The obesity shot
Vaccinating against one of the body’s own hormones seems counterintuitive, or even dangerous. But to ease the obesity epidemic, a vaccine that targets ghrelin—a gastrointestinal hormone that appears to stimulate appetite—could be well worth the risk. Here, too, the strategy is to micromanage how certain molecules behave in the body.
“When you diet, the body responds as if it were starving and produces ghrelin to slow down fat metabolism and stimulate eating,” explains Eric Zorrilla, a neuroscientist specializing in eating disorders at the Scripps Research Institute in La Jolla, California. Zorrilla’s experimental antiobesity vaccine consists of ghrelin molecules chemically linked to hemocyanin, a protein extracted from the keyhole limpet marine snail. Hemocyanin is known to provoke a powerful immune response in humans. In theory, the response to a vaccine combining ghrelin and hemocyanin should clear ghrelin from the bloodstream.
After trying several biochemical configurations, Zorrilla and colleague Kim Janda hit on one in 2006 that caused immunized mice to lose weight. There are potential dangers to immunizing against the body’s own chemicals, though. In particular, the researchers must ensure that their vaccine does not result in an autoimmune response to cells that produce ghrelin, which could trigger severe swelling and inflammation. “We didn’t see evidence of that in the animal studies, but it’s a concern,” Janda says. He and Zorrilla continue to refine the vaccine in preparation for human trials.
Potential patients: Nearly 75 million adults are classified as obese in the United States.
The addiction shot
Efforts to produce anti-addiction vaccines began in the 1970s, but those currently in clinical trials trace back to newer research from the mid-1990s, when Barbara Fox, then an immunologist at ImmuLogic Pharmaceutical Corporation, helped develop a cocaine vaccine. The hurdle, she explains, was to get the immune system to register and attack the small, relatively uncomplicated cocaine molecule rather than the complex biological proteins typically found on microbes.
“We had to couple the cocaine to a carrier protein,” Fox explains. “We needed a longer molecule that the immune system could recognize as foreign and dangerous.” Eventually Fox and her colleagues attached a cocaine molecule to one piece of the deadly toxin produced by cholera bacteria. “This molecule itself isn’t toxic,” Fox says. “But it’s the part that generates the strongest response from the immune system.”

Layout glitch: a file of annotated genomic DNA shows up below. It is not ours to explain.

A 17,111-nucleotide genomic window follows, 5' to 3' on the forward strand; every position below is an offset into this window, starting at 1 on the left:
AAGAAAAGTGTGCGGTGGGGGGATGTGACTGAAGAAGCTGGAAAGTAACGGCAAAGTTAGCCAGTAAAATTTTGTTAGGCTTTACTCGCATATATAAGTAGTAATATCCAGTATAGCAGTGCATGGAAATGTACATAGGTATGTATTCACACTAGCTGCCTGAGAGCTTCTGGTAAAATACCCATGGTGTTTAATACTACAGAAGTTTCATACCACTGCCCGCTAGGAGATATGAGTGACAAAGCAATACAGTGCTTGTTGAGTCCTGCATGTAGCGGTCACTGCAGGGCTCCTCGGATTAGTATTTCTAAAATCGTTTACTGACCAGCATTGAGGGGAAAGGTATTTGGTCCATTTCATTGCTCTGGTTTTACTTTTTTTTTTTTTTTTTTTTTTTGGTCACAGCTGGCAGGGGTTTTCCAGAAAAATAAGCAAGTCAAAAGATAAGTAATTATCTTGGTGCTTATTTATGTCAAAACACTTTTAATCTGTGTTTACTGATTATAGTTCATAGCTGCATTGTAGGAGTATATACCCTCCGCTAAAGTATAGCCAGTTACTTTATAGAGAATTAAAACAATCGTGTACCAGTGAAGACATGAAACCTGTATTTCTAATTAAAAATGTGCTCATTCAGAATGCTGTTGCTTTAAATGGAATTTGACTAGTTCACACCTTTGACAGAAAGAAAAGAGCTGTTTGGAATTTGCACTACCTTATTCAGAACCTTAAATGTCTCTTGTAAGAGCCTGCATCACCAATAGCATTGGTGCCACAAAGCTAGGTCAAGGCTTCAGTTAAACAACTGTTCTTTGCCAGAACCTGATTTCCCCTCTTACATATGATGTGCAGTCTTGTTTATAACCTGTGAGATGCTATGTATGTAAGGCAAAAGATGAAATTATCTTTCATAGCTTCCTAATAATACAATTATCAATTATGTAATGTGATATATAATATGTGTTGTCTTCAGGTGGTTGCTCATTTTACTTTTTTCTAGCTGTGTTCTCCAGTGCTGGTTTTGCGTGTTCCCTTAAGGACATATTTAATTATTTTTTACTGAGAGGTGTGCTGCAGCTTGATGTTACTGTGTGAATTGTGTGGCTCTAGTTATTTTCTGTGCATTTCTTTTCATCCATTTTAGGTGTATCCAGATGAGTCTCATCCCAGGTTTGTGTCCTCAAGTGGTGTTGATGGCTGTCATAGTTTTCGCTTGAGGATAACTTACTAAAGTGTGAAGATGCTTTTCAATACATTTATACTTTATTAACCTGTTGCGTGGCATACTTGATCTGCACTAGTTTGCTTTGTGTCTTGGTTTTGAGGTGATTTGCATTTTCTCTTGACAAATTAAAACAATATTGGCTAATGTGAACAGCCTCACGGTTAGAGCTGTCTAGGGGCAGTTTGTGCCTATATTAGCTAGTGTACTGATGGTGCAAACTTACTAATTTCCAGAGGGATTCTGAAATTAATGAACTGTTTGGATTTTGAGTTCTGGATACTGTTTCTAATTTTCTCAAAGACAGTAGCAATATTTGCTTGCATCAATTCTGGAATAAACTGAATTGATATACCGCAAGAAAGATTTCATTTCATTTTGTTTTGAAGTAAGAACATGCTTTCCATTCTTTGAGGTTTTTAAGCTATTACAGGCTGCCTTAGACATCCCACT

In lab animals the vaccine prompted the immune system to produce antibodies custom-tailored to attach to cocaine molecules. Once bonded, the antibodies make the cocaine molecules too large to slip through the tight blood-brain barrier. As a result, the chemical cannot deliver its pleasurably addictive effects to the brain.
Fox’s vaccine has been sustained and improved by psychiatrist Thomas Kosten at Baylor College of Medicine in Houston. In 2009 Kosten reported the results of a clinical trial with 115 cocaine addicts, half of whom received the vaccine. The others received dummy shots. The vaccine produced a strong antibody response in 38 percent of those who received it. These patients were cocaine-free at 45 percent of their follow-up exams two to four months after receiving the vaccine.
What’s more, the urine tests used to verify abstinence revealed that several users had tried to thwart the vaccine by overdosing. “Some urine samples showed cocaine levels over a million,” measured in nanograms per milliliter, Kosten says. “I’ve never seen any living person with over 100,000.” Yet no one was dying of heart attack or stroke, as would be expected if a high level of cocaine reached the heart or brain. In fact, the participants reported that they were not feeling much of anything. The vaccine is currently in a national clinical trial expected to end within the year.
Kosten is also researching vaccines for methamphetamines and opiates, which are among several anti-addiction shots that have the keen interest of the National Institute on Drug Abuse, says NIDA director Nora Volkow, a research psychiatrist who has used brain imaging to investigate the addictive properties of drugs. NicVAX, an antismoking vaccine that recently received $10 million in funding from NIDA, is in large clinical trials under the auspices of its maker, Nabi Biopharmaceuticals. The vaccine generates antibodies to nicotine by linking the addictive molecule to an inactivated bacterial toxin. As with the cocaine vaccine, the resulting antibodies do not clear nicotine from the blood so much as stick to it, creating a chemical complex too large to migrate into the brain.
Volkow was initially skeptical about the possibility of a nicotine vaccine. “I thought people would simply overcompensate by smoking more cigarettes,” she says. But in a pilot study conducted on heavy smokers, 24 percent of those who received the NicVAX vaccine were smoke free for the last two months of the six-month study—double the quit rate of those who received placebo shots. Among those who developed antibodies to nicotine but were not able to abstain from smoking, the number of cigarettes they smoked dropped significantly.
It is too soon to know how long these vaccines will last and whether they will prevent addicts from switching to other drugs. But NIDA is embracing the approach and is now researching a vaccine against heroin, the use of which is a vector for HIV transmission in many countries. Volkow has moved past her doubts about addiction vaccines. “That was before I saw the results of early trials,” she says. “Now I see how vaccine technology can be used against a host of public health issues.”
Potential patients: 46 million Americans smoke cigarettes; an estimated 1.6 million used cocaine in 2009.
Jessica Snyder Sachs is the author of
Good Germs, Bad Germs: Health and Survival
in a Bacterial World.